A/N: Hello all. Sorry for the terribly long delay; it's scholarship and scheduling time and things just keep piling up. Here's the next chapter, extra-long and pre-edited by girlwithoutfear.
"Now once more. You hold the cane--"
"I told you, I know!" Matt interrupted his orientation and mobility instructor for the third time. He hated these lessons. "How many times do I have to hear it?" He could feel his blood pressure rise and hear his own heart beat faster with every step. Less than two weeks into rehab and he already hated it.
"Until you realize you need it," Dave Bryant, Matt's instructor responded smoothly. Matt wasn't the first teenager he'd taught to live without sight, so he was used to the fight.
Matt snorted. "As I've told you, I don't need it!"
It was Dave's turn to snort, "Okay, show me." He pulled the cane out of Matt's hand.
"Fine." He concentrated. If anyone asked him what he was concentrating on, Matt wouldn't have been able to answer. Matt himself didn't know how he did what he did; he only knew that he could do it.
Slowly but surely, Matt started steering through the obstacles around the room. Instinctively, he knew where everything was. It was almost like seeing, but not quite. If Matt had to put the feeling into words he would say that it was like when you know that someone is behind you. That prickly feeling of being watched, except he knew it wasn't his brain playing tricks on him. He'd first noticed it a few days after the accident and had been experimenting since.
Dave was surprised, but not shocked; Matt wouldn't be the first to pick up echolocation so quickly. Matt was about to turn around and gloat when he tripped over something. In an instant, the man was beside him. "See what I mean, Matt?"
Matt pulled away from the man's helping hand, his ego wounded. "I can still get up by myself!" He wanted to run again, run like he had the day of his accident. Run as if nothing could stop him. But he knew he couldn't; there was nothing he could do.
"Come on, Matt. Let's get back to work. You almost have it." Dave was trying to be helpful, but it didn't help. If anything, it just made Matt even more depressed.
Matt snatched the cane from Dave's hand. Dave smiled, mistaking Matt's gesture as resolve rather than anger.
Matt hadn't planned on sneaking out while Jack was sleeping, but now that he was here, he wasn't going to leave. The memories of a hundred fights swirled around him, and for the first time in a very long time, Matt smiled. He dropped the white cane; he didn't need it here.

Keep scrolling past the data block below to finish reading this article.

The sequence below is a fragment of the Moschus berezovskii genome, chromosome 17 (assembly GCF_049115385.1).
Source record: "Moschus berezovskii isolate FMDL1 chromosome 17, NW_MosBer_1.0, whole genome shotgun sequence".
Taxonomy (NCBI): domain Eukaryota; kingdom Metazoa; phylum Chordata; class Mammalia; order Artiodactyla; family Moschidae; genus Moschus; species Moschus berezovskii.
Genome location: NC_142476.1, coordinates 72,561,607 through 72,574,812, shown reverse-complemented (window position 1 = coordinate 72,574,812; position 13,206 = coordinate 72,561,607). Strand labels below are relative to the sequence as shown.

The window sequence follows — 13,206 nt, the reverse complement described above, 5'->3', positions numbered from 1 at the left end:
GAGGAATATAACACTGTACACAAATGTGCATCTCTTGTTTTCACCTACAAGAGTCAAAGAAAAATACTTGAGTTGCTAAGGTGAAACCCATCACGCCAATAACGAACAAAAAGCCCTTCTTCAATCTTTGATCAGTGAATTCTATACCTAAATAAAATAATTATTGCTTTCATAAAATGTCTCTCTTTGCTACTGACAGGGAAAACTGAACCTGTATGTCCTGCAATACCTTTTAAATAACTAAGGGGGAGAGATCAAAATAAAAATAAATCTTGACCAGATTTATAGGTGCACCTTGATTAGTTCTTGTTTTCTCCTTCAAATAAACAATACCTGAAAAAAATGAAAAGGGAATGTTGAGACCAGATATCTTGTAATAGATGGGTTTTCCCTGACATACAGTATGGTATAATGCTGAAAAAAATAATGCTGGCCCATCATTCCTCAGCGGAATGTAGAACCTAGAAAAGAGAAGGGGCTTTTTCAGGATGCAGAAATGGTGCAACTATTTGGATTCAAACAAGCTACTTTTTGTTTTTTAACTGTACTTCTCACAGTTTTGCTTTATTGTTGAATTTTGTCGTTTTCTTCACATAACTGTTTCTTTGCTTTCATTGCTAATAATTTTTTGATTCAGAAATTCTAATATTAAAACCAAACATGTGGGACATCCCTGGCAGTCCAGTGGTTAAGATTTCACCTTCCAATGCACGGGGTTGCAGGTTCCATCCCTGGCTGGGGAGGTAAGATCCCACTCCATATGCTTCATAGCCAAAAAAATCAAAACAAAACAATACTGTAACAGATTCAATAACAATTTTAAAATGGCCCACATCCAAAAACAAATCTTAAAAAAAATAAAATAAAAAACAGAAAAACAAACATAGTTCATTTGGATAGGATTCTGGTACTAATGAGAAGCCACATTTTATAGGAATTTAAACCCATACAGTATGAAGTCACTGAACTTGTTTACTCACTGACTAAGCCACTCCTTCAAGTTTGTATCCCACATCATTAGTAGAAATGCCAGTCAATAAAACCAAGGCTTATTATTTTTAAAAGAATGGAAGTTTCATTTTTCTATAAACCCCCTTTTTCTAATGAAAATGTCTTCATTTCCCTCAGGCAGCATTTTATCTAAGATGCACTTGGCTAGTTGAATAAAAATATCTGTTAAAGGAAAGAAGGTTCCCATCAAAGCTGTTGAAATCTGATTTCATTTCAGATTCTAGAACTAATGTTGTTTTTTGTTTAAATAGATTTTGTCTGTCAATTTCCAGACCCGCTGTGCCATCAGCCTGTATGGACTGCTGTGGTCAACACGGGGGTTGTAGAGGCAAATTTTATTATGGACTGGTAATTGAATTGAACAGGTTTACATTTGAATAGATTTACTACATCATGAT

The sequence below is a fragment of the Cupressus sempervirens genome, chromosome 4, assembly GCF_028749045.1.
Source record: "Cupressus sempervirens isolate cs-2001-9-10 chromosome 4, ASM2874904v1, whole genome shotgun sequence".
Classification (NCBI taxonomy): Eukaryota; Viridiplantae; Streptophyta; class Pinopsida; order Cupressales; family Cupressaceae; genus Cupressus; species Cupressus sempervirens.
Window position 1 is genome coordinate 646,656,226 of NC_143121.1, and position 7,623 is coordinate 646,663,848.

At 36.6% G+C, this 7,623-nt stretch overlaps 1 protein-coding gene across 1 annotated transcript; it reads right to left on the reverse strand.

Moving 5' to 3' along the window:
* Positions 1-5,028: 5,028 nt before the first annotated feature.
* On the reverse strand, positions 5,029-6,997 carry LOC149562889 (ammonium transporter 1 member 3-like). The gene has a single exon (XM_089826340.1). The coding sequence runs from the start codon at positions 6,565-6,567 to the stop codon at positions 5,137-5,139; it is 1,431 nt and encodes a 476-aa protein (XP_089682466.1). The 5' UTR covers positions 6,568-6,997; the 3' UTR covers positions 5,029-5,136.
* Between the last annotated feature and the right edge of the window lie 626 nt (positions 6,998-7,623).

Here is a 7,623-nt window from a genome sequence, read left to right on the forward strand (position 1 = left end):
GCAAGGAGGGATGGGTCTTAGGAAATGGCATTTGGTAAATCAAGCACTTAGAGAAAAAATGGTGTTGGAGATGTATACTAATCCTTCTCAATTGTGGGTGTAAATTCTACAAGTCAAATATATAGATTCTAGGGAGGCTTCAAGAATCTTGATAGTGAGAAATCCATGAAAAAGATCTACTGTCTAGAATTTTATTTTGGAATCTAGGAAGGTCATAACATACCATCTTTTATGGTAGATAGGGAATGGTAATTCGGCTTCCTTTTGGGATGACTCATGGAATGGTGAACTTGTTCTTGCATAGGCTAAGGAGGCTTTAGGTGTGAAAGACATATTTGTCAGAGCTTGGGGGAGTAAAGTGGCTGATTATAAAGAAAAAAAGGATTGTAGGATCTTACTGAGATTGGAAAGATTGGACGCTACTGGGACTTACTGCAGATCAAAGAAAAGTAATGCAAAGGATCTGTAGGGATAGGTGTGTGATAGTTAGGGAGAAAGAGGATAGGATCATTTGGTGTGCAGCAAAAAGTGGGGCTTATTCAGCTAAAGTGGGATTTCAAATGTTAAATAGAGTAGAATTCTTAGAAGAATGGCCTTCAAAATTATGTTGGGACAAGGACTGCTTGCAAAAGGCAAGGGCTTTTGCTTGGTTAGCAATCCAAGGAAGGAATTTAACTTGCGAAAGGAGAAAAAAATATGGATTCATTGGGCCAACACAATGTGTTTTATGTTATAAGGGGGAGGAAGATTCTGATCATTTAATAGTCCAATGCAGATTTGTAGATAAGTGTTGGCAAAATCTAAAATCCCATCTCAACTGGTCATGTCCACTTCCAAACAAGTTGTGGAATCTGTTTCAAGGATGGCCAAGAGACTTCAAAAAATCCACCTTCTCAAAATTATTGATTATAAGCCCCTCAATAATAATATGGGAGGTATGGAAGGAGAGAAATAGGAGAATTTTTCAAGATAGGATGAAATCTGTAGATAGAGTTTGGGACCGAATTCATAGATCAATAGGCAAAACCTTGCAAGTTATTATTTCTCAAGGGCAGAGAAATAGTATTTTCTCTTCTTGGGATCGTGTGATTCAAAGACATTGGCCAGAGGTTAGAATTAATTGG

The gym was a second home to Matt. He remembered coming here after school to see his father in the middle of a skirmish or lifting weights. Matt took a long, deep breath. His smile reappeared as he smelled the adrenaline of a hundred boxers, the sweat of a hard workout, and the faint, but unmistakable smell of blood. Yes, this was home.
Matt headed to the heavy punching bags. He was about to throw a punch when he suddenly realized that his father would notice his fists. He walked to the locker room, searching for some tape to wrap his knuckles. It didn't take very long.
Matt had watched his father wrap his hands for as long as he remembered, though Jack had never let him help. But that didn't matter; Matt wrapped his hands as if he'd done it a hundred times. Now he was ready.
He walked slowly back to the bag. Matt felt it, as if proving to himself it was still there. Then without thinking, he threw a punch. The bag made a soft smack as his fist connected.
"He'll never see again…" SMACK!
"For bravery, I now present this certificate…" SMACK!
"You promised me, Mattie." SMACK!
"I'm sorry…" SMACK!
"Leave!" SMACK! SMACK!
Matt punched harder. Tears he hadn't realized he'd been shedding were coursing down his face. He tried to make them stop, but he couldn't. Every emotion he'd been bottling up was pouring down his cheeks. He smashed the bag over and over again, not daring to stop because if he did, the world would fall apart.
Matt didn't stop until he realized he could hear the city that never sleeps come alive. He pulled the tattered tape from his fists, listening to the hotdog man set up outside. He felt deflated, but a little less alien than before.
Jack looked at his son. He was proud of the progress Matt had made at his lessons, but he knew something was wrong. He wanted to sit him down and have a nice heart-to-heart but he knew that was impossible. Though he and Matt had always been close, they'd never been the kind of family that cried into each other's arms. No, they would cry alone into the pillows, trying to hide it from the other.
Not that they hadn't talked. A few weeks after the accident, he and Matt had had an argument. Jack hated to remember it. It had been over a trivial thing, something about Jack leaving Matt alone, but at least it had helped to remove some of the awkwardness that enveloped their small apartment. There were still some kinks to work out, though.